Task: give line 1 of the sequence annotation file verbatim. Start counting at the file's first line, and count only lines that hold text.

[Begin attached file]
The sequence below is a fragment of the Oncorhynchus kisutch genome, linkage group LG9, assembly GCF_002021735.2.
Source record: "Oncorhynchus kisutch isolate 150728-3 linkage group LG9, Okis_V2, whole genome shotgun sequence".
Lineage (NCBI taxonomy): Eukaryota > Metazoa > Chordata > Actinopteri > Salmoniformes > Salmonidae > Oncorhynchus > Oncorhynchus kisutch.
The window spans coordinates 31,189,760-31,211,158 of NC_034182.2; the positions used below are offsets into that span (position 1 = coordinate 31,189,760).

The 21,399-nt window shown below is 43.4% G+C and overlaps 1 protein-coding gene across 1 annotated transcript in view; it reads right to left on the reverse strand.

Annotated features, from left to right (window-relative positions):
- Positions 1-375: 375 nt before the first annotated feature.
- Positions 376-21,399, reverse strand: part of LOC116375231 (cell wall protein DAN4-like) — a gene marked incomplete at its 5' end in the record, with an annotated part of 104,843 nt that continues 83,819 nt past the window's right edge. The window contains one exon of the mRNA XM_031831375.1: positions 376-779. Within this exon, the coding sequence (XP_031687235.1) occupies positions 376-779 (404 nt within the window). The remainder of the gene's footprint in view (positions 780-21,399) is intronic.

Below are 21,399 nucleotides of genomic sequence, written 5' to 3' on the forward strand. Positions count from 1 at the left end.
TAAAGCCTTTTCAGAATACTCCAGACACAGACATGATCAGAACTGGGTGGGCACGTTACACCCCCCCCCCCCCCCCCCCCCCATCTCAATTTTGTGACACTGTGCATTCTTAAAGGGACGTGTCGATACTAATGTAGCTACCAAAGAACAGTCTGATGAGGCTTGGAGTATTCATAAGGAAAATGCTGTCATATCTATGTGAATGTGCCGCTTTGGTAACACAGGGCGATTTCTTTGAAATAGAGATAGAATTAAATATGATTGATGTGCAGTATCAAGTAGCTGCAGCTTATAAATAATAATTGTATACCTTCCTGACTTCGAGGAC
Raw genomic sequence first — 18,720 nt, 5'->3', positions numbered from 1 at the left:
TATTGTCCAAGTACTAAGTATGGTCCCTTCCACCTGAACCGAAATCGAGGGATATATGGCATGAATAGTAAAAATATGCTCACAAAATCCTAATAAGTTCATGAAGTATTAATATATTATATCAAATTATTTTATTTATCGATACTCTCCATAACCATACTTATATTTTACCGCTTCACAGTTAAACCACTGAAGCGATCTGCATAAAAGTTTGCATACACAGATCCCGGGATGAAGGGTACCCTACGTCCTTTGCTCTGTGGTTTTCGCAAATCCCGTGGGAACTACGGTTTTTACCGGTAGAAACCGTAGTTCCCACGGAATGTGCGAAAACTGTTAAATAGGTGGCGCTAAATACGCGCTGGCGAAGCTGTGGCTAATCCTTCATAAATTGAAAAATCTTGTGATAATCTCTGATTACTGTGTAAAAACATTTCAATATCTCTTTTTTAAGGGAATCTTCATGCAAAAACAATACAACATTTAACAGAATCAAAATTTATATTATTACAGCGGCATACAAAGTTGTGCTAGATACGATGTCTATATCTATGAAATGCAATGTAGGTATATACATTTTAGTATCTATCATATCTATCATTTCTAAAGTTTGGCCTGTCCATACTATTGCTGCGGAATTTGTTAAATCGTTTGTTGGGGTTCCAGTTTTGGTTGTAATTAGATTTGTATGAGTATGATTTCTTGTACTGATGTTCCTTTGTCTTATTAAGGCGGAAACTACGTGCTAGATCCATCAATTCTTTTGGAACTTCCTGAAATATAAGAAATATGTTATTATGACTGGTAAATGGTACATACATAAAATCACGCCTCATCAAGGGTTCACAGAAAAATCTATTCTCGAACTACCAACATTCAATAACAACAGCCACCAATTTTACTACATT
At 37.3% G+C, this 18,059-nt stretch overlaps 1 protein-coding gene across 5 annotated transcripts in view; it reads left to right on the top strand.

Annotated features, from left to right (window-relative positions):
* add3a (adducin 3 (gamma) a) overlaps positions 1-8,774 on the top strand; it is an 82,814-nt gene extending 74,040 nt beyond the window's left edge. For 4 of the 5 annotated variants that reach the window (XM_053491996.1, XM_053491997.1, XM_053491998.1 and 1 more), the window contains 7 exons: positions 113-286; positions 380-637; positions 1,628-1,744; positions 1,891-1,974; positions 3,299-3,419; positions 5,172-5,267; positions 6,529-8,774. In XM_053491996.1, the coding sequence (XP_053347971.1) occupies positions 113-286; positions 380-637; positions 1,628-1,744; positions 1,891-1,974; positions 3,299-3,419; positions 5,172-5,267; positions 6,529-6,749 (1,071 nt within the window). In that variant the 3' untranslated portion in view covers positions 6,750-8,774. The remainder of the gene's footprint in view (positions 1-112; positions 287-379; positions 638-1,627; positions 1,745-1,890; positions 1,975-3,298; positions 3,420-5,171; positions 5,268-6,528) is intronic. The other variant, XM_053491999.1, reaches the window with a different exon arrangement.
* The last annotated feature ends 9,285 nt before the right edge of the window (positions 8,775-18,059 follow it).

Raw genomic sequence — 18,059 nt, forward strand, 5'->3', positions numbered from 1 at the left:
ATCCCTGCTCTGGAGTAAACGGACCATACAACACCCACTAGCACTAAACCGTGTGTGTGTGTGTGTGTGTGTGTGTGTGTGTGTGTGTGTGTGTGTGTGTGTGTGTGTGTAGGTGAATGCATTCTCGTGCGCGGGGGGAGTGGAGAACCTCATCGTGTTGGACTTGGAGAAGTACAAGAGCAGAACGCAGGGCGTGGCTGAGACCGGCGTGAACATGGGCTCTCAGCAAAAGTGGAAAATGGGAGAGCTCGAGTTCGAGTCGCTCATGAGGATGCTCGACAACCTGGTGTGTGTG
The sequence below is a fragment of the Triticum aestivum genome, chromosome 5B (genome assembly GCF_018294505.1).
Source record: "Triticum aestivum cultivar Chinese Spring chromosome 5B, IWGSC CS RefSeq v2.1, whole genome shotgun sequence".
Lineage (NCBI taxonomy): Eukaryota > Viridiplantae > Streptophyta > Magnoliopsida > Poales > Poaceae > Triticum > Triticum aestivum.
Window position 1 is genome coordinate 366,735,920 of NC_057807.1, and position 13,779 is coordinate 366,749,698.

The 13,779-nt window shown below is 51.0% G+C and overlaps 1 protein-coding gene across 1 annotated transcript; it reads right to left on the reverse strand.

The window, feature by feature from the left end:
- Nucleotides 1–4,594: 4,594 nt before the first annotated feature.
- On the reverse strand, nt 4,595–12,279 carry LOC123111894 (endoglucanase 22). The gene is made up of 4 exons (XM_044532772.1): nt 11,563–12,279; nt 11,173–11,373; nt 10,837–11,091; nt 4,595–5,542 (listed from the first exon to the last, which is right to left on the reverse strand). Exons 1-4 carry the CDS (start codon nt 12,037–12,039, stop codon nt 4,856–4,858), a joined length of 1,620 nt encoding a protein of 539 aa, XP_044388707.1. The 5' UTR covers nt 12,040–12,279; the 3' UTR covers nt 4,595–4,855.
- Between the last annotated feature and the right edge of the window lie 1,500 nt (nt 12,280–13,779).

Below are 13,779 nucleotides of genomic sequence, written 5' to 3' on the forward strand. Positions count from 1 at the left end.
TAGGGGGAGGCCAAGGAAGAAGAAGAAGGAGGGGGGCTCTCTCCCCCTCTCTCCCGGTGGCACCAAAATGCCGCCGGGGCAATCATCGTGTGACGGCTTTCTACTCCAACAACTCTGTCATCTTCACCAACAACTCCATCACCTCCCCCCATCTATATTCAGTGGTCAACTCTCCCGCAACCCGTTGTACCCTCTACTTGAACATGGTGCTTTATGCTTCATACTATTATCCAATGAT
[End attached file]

The sequence below is a fragment of the Oncorhynchus kisutch genome, linkage group LG9, assembly GCF_002021735.2.